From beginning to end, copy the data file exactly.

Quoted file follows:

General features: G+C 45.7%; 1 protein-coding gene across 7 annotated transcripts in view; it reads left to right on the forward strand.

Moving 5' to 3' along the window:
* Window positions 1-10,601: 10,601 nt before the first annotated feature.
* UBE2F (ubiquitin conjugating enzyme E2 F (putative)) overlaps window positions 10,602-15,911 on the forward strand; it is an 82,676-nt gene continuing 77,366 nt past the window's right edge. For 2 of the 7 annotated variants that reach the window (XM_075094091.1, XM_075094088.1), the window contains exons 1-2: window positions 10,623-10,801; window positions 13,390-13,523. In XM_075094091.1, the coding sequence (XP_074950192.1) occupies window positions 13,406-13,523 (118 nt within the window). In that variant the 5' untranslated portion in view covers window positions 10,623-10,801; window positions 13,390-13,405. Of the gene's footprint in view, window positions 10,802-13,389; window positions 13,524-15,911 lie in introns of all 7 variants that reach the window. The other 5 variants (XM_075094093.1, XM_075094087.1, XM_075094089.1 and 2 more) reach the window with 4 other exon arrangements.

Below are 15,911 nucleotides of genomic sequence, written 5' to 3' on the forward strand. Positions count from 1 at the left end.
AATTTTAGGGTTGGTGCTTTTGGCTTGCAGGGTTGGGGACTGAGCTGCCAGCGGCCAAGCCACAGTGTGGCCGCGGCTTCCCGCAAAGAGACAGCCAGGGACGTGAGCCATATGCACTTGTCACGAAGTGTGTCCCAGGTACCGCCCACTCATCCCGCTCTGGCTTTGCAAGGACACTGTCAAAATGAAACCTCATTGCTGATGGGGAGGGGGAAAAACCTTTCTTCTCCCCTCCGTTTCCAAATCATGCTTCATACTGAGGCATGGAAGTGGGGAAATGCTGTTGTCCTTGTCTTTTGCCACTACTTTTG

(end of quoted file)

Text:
General features: G+C 45.7%; 1 protein-coding gene across 7 annotated transcripts in view; it reads left to right on the forward strand.

Moving 5' to 3' along the window:
* Window positions 1-10,601: 10,601 nt before the first annotated feature.
* UBE2F (ubiquitin conjugating enzyme E2 F (putative)) overlaps window positions 10,602-15,911 on the forward strand; it is an 82,676-nt gene continuing 77,366 nt past the window's right edge. For 2 of the 7 annotated variants that reach the window (XM_075094091.1, XM_075094088.1), the window contains exons 1-2: window positions 10,623-10,801; window positions 13,390-13,523. In XM_075094091.1, the coding sequence (XP_074950192.1) occupies window positions 13,406-13,523 (118 nt within the window). In that variant the 5' untranslated portion in view covers window positions 10,623-10,801; window positions 13,390-13,405. Of the gene's footprint in view, window positions 10,802-13,389; window positions 13,524-15,911 lie in introns of all 7 variants that reach the window. The other 5 variants (XM_075094093.1, XM_075094087.1, XM_075094089.1 and 2 more) reach the window with 4 other exon arrangements.

Below are 15,911 nucleotides of genomic sequence, written 5' to 3' on the forward strand. Positions count from 1 at the left end.
AATTTTAGGGTTGGTGCTTTTGGCTTGCAGGGTTGGGGACTGAGCTGCCAGCGGCCAAGCCACAGTGTGGCCGCGGCTTCCCGCAAAGAGACAGCCAGGGACGTGAGCCATATGCACTTGTCACGAAGTGTGTCCCAGGTACCGCCCACTCATCCCGCTCTGGCTTTGCAAGGACACTGTCAAAATGAAACCTCATTGCTGATGGGGAGGGGGAAAAACCTTTCTTCTCCCCTCCGTTTCCAAATCATGCTTCATACTGAGGCATGGAAGTGGGGAAATGCTGTTGTCCTTGTCTTTTGCCACTACTTTTG